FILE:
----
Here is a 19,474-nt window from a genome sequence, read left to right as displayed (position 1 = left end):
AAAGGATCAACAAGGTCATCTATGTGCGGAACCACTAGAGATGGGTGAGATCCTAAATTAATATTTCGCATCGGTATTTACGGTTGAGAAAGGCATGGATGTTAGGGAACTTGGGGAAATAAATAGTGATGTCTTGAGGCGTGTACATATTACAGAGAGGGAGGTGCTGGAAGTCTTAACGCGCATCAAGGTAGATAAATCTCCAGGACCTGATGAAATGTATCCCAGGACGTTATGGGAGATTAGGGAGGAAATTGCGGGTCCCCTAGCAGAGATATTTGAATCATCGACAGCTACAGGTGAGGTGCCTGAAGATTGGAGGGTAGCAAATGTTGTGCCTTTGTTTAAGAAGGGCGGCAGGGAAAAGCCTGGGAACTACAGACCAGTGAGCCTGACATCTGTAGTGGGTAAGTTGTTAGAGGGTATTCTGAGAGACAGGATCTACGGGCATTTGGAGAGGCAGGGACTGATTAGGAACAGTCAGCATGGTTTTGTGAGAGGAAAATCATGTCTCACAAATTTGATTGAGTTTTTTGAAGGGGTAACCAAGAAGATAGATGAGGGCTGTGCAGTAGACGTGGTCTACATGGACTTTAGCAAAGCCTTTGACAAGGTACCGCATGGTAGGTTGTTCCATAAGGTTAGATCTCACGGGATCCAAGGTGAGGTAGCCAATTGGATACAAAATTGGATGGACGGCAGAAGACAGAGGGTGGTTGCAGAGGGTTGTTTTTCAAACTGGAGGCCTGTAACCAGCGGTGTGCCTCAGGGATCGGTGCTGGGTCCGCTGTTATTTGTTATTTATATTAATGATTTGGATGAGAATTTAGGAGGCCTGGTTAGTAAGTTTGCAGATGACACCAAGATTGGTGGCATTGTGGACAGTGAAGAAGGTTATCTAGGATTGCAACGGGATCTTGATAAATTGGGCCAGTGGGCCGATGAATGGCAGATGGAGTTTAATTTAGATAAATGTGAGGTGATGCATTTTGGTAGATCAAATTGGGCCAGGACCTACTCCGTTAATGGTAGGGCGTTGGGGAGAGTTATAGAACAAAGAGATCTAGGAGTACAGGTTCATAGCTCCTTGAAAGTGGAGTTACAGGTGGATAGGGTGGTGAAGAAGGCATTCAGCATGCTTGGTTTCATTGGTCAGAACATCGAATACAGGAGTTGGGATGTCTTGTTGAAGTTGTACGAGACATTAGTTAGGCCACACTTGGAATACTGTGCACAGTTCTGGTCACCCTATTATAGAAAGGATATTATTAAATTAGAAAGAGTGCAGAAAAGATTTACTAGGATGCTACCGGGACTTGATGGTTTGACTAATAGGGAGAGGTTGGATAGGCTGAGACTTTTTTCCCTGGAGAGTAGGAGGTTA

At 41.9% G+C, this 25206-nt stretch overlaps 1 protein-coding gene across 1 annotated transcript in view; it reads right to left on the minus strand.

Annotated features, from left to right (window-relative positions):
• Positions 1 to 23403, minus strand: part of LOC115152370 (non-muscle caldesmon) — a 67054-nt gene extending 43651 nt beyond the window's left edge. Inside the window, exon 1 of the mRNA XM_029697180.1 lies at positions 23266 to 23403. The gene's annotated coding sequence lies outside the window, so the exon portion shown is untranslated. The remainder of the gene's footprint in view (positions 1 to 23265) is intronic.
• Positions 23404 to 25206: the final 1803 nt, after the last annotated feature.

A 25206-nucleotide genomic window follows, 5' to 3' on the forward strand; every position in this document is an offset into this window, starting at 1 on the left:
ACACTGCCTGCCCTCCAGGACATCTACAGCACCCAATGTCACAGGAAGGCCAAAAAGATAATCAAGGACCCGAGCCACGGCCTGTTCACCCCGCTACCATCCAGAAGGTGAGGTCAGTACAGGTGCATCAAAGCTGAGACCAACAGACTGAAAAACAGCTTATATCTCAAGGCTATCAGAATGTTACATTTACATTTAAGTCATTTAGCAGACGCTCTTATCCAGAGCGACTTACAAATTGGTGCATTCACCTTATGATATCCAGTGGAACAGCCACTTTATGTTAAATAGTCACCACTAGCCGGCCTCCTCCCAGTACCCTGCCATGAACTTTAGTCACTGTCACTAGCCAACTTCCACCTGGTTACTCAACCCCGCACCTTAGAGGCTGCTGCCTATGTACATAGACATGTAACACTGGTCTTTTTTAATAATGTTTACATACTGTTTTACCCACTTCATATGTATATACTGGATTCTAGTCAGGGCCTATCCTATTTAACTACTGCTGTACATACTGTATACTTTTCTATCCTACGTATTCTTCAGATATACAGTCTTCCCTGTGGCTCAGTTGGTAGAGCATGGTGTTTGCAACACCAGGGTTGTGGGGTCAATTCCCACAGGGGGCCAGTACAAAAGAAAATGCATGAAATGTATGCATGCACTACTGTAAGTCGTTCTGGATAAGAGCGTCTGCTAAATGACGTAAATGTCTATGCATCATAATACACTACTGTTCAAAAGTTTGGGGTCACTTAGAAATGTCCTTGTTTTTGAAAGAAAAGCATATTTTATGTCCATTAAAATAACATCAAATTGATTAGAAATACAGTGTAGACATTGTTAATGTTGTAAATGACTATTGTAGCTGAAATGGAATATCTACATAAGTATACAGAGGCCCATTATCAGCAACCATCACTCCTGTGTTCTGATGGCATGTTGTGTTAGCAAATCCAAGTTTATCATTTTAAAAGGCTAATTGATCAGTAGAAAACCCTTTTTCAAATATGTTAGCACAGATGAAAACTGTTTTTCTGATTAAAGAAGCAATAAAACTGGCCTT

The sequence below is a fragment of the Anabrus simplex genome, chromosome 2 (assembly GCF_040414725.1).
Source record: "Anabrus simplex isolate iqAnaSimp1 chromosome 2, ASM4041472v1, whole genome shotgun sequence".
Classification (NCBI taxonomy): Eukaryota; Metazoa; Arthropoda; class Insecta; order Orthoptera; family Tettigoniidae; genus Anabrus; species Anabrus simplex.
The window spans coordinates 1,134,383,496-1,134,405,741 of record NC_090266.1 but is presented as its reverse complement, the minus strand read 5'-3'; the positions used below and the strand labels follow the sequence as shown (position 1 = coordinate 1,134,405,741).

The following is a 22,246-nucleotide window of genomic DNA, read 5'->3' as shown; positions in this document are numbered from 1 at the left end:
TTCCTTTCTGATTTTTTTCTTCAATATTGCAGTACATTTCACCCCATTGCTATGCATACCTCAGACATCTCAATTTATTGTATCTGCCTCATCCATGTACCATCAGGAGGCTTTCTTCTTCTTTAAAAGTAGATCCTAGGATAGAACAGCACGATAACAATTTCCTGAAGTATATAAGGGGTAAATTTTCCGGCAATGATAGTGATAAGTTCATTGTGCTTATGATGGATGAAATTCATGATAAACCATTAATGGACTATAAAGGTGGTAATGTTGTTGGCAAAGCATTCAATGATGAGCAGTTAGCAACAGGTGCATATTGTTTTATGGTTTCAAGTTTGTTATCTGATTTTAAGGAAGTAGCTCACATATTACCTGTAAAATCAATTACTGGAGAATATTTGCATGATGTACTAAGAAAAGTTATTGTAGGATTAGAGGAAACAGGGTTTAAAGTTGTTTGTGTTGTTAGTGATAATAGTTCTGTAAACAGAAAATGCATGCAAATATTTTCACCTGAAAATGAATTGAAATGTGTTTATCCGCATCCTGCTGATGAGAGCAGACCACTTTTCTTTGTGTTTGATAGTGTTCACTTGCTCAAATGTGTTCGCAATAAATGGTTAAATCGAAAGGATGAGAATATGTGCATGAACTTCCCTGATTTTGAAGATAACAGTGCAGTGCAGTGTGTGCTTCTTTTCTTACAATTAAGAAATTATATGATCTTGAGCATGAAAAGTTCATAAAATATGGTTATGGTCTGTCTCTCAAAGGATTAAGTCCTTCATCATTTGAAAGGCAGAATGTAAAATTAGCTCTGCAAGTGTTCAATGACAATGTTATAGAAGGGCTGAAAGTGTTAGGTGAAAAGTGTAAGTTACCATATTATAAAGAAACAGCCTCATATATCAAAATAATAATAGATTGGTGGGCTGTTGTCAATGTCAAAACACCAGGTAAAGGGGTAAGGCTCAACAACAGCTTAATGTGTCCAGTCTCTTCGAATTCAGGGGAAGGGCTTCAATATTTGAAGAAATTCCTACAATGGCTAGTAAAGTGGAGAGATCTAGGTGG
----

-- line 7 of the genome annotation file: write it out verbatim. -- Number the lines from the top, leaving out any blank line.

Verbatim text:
A 25206-nucleotide genomic window follows, 5' to 3' on the forward strand; every position in this document is an offset into this window, starting at 1 on the left: